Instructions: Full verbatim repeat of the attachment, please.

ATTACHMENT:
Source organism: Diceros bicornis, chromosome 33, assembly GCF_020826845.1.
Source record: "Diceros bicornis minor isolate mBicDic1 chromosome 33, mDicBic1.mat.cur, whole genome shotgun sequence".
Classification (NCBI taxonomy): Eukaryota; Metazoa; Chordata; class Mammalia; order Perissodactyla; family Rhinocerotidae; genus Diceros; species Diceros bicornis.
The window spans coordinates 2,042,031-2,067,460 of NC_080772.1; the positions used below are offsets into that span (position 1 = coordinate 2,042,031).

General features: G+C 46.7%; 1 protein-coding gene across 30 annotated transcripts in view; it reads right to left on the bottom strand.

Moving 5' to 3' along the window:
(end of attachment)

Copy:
Source organism: Diceros bicornis, chromosome 33, assembly GCF_020826845.1.
Source record: "Diceros bicornis minor isolate mBicDic1 chromosome 33, mDicBic1.mat.cur, whole genome shotgun sequence".
Classification (NCBI taxonomy): Eukaryota; Metazoa; Chordata; class Mammalia; order Perissodactyla; family Rhinocerotidae; genus Diceros; species Diceros bicornis.
The window spans coordinates 2,042,031-2,067,460 of NC_080772.1; the positions used below are offsets into that span (position 1 = coordinate 2,042,031).

General features: G+C 46.7%; 1 protein-coding gene across 30 annotated transcripts in view; it reads right to left on the bottom strand.

Moving 5' to 3' along the window: